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An Outline Makes Business Writing a Snap

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					     An Outline Makes Business Writing a Snap
There are several ways to simplify the writing process. One of the quickest and most easily adaptable
ways is to create and follow a simple outline for all of your business writing.

While you don't need a detailed, four-page outline that encompasses every point you want to make or
every theory you purport, a simple outline can assist you in organizing your thoughts, narrowing your
topic, helping you decide exactly what you want to say, and ensuring that you cover every important
aspect of your subject.

An outline also helps you jump over the writer's block hurdle that plagues nearly every writer at one
time or another.

Organize Your Thoughts

Before you even begin to write, spend some time brainstorming. Grab a sheet of paper and a pen, or a
blank computer screen and a keyboard, and write down everything you can think of that relates to your
topic. Include ideas that are only slightly relevant, ideas that you may eventually discard, but don't filter
your thoughts at this point. Spend about 10-15 minutes writing down EVERYTHING you can think of
about this subject.

When you're finished, go back over what you've written and eliminate duplicate thoughts, unnecessary
or irrelevant ideas, or anything else you don't want to include.

Now you have a fairly thorough list of the general ideas you want to discuss.

Narrow Your Topic

Next, look at your ideas more closely. Do you really want to cover every one of them? Are some of these
topics better left unsaid or some such common knowledge that you don't need to mention them? Only
you can decide what's important, but focus on what you really want to say. Ask yourself some questions,
such as:

• Who am I trying to reach with this writing?

• What do I want my readers to understand?

• Are each of these ideas necessary to my central theme?

• Have I left anything out?
Decide Exactly What You Want to Say

Once you have each general topic area defined, it's time to think about each area in more detail. Decide
what makes each thing you've written down important. Determine what it is that you want your readers
to understand about each specific idea. Write your first draft at this point, being careful to fill in every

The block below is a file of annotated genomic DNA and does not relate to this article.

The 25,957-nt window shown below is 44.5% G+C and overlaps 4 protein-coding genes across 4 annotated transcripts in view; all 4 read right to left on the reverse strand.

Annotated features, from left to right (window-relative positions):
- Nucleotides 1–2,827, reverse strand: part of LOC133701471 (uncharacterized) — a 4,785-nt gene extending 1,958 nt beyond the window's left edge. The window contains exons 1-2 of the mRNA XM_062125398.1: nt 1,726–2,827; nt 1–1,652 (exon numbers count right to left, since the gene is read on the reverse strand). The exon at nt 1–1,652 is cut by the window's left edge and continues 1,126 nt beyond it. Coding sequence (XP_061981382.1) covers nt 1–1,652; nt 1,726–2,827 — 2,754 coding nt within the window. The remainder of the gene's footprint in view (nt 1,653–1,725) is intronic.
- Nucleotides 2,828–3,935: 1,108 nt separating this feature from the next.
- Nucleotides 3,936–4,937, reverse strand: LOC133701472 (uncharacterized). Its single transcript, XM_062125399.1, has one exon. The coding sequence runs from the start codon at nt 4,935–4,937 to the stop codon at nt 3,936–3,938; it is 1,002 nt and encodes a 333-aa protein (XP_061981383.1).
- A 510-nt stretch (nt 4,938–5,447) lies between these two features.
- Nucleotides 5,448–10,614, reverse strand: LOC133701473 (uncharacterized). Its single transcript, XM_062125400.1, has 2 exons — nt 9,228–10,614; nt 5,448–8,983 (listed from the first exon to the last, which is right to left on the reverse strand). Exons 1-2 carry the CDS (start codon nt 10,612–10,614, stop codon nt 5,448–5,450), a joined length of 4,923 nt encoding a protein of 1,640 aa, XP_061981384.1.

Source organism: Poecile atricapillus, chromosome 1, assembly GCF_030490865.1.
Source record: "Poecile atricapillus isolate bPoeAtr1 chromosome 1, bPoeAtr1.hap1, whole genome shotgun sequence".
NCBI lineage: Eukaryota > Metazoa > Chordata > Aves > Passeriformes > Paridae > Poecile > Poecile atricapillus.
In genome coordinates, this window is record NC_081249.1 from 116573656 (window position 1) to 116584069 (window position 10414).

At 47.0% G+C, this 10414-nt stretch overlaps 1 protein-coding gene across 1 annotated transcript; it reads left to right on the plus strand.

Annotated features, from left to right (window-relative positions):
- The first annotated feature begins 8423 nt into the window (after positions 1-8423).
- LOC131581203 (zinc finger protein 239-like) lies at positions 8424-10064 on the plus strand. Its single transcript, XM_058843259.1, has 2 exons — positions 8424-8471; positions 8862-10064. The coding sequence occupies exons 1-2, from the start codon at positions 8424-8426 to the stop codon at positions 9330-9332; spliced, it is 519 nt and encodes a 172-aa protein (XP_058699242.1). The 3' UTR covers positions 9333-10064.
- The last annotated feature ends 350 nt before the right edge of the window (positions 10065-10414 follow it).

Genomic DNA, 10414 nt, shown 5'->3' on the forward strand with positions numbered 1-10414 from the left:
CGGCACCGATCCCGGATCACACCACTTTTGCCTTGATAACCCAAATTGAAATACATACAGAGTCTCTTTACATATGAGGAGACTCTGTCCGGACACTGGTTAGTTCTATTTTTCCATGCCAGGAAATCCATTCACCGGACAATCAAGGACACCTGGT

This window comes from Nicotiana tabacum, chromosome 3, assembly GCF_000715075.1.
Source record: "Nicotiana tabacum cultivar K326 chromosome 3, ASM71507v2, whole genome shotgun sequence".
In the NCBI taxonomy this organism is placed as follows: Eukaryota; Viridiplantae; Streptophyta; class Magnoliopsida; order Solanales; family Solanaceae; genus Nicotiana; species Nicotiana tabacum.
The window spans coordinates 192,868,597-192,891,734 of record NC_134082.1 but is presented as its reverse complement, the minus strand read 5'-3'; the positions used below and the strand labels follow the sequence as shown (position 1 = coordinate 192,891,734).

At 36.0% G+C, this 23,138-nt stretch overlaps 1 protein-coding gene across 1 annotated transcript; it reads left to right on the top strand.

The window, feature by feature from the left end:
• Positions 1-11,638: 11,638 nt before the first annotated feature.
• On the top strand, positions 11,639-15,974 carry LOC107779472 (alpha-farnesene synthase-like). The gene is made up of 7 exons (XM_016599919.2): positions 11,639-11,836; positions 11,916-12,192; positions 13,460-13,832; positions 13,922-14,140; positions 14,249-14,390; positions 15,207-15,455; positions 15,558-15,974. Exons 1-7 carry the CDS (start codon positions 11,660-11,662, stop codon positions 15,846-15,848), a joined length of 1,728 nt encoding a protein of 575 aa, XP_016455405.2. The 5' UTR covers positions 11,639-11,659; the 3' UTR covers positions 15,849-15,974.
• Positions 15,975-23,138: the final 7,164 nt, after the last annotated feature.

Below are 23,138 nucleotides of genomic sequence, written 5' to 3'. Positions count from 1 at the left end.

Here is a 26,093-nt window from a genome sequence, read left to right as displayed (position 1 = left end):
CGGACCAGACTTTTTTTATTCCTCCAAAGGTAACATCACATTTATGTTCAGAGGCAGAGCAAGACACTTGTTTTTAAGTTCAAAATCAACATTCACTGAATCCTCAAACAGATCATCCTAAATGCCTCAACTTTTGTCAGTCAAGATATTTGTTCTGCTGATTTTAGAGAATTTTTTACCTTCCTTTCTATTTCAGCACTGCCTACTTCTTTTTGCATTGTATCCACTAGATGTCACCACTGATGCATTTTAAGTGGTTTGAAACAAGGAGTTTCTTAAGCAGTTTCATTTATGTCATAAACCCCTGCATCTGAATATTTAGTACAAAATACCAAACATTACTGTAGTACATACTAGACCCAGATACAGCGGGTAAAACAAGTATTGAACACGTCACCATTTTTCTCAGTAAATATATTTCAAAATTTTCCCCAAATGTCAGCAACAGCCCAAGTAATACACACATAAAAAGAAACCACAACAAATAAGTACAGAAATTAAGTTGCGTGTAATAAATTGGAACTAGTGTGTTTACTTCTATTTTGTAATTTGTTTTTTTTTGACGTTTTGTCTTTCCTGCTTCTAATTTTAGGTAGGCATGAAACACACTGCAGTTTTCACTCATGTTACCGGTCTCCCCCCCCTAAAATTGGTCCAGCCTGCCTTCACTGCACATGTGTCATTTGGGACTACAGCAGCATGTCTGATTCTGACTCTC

detail you can. It's much easier to edit and cut extraneous material than to try to go back and fill it in
later.

Cover Every Important Aspect of Your Subject

After you've written your first draft, you'll want to go back and evaluate every sentence, and every
paragraph. Have you covered every important aspect of your subject? Should you expand an idea more
fully? Can you rewrite a sentence or a paragraph to make it read more clearly or professionally? Now is
the time to do your best work. Ensure that your subject is covered fully and completely and that you
have said exactly what you intended to say.

Consider Hiring a Professional

Most small business owners and entrepreneurs must wear many, if not all, of the hats in the company.
While it's easy to recognize the importance of your business communications, it's also easy to allow
them to crucial documents to exit your office without full consideration for their impact on your bottom
line.

Consider this... if you don't communicate clearly and effectively with your clients and prospects, you'll
lose their attention -- and their business!

That's why, if your business writing skills are less than professional, you should seriously consider hiring
a professional writer and/or editor to assist you.

Often, the first thing your audience sees is your written communication, and if you fail there, you'll
never get the chance to show them what great products and astounding customer service you can
provide!

				
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posted:11/23/2011
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